This live-action re-imagining of Disney’s 1941 animated classic may be the sweetest film Tim Burton has ever made. It’s also the safest. If you prefer Burton’s big visionary swings into darkness (Beetlejuice, Edward Scissorhands, Batman, Ed Wood, The Nightmare Before Christmas, Sweeney Todd), the family-friendly Dumbo will require adjustment to the PG light. Dumbo, the baby elephant who can use his weirdly big ears to fly, still occupies the center ring in Burton’s extravagant new circus. But screenwriter Ehren Kruger, infamous for three of the five Transformers films, has transformed the plot to include a mixed bag of human characters.
Colin Farrell stars as Holt Farrier, a circus performer who has just returned from World War I minus an arm and a wife who has died from influenza during his absence. That leaves Holt in charge of his two children, Milly (Nico Parker) and her little brother Joe (Finley Hobbins). In such reduced circumstances, financially strapped circus owner Max Medici (an energetic Danny DeVito) has sold the horses that once made Holt a star attraction and put the combat veteran in charge of Jumbo, a pregnant elephant. Max’s thinking is that an infant Jumbo will draw crowds to his traveling circus. But when the baby, cruelly tagged Dumbo, is born with oversized ears, Max wants nothing to do with him. That is until Dumbo uses those floppy ears to fly.
The computerized Dumbo is a marvel of cuteness and technical wizardry who steals every scene he’s in. What character designer Michael Kutsche does in terms of eye movement and facial expressions sets a new gold standard. It’s a shame that the script overcomplicates things with a series of villains, notably Michael Keaton as V.A. Vandevere, a malevolent opportunist who sees Dumbo as his meal ticket. This puts him in conflict with Max, which sets up a sparks-flying reunion between Burton’s Batman and Penguin — which crushingly never amount to anything. Damn. Alan Arkin has his moments as J. Griffin Remington, a banker willing to finance Vandevere’s nefarious plans, which include sending Dumbo’s mom to the glue factory so Dumbo won’t be distracted by her. Add in Eva Green, star of Burton’s Miss Peregrine’s Home for Peculiar Children and Dark Shadows, as Colette Marchant, a sexy aerialist who finds her soul in Dumbo and leaves Vandevere to fly into the waiting arm of Holt.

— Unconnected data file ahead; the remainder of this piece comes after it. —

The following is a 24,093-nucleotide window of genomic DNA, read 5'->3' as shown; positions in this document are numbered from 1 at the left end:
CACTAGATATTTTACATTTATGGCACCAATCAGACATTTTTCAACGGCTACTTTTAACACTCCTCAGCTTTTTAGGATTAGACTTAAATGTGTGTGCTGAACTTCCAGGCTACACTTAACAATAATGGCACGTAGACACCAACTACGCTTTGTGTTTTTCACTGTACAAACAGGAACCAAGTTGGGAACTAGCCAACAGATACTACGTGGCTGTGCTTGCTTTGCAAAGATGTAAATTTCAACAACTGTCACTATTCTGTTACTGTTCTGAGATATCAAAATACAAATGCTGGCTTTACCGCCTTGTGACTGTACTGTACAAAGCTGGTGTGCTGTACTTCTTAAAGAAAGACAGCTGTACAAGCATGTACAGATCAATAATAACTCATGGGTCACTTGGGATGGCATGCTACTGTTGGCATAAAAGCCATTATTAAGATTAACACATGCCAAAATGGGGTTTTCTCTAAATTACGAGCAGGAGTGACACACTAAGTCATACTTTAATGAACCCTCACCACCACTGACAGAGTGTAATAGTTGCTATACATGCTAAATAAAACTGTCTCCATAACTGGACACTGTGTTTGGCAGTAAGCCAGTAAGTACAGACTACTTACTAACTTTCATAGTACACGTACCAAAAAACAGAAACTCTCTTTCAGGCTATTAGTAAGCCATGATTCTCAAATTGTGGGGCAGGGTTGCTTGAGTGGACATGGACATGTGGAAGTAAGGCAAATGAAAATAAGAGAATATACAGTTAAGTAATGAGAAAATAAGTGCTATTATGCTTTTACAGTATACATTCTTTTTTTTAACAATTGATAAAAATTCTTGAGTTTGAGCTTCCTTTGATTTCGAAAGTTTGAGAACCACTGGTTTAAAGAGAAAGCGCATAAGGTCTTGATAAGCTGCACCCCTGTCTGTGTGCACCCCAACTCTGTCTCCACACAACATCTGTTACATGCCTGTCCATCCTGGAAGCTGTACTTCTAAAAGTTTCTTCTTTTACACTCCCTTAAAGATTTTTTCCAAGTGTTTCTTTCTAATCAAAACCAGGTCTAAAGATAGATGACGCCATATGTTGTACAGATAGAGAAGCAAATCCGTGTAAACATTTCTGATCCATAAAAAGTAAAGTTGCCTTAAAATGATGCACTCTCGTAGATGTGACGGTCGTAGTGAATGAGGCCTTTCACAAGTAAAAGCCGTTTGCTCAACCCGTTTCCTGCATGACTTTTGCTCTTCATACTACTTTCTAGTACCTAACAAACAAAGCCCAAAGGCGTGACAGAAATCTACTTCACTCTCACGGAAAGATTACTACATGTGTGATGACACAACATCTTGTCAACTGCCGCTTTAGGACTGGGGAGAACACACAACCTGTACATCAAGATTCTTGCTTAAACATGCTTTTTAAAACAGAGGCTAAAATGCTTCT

Everything you think will happen next most emphatically does. Predictability is the driving force behind a script that also embraces a circus menagerie: Roshan Seth as snake charmer Pramesh Singh, DeObia Oparei as strongman Rongo the Strongo and Sharon Rooney as circus mermaid Miss Atlantis. These characters so resemble the group Hugh Jackman’s P.T. Barnum assembled in The Greatest Show, you expect them to burst into song. In fact, Rooney does warble her take on “Baby Mine,” the Oscar-nominated tune from the animated Dumbo.
Burton lays on the razzle dazzle — deep bows to cinematographer Ben Davis (Doctor Strange), production designer Rick Heinrichs (Star Wars: The Last Jedi), costume designer Colleen Atwood (Fantastic Beasts and Where to Find Them) and composer Danny Elfman in his 17th collaboration with Burton. Vandevere’s Dreamland Colosseum is a mainstream circus that brings new meaning to over the top. Ditto Keaton’s rabid overacting. There will be those who find a political allegory in the separation of Dumbo and his mom, a not-so-veiled reference to Trump immigration policies that split parents from children. There will be others who find happy endings a cheat in such a world, justifiably dismissing the film as bland, cautious, sluggish and padded. It’s a shame about that. At heart, Dumbo is a simple story that fits Burton like a glove. It’s a tale of misfits, with Dumbo as the ultimate outsider, fighting not to belong to but escape from a society that dismisses them as freaks. Burton didn’t need Hollywood glitz and so-called human interest to get that point across. Only when the film moves past the audience pandering, does Dumbo cut loose and soar.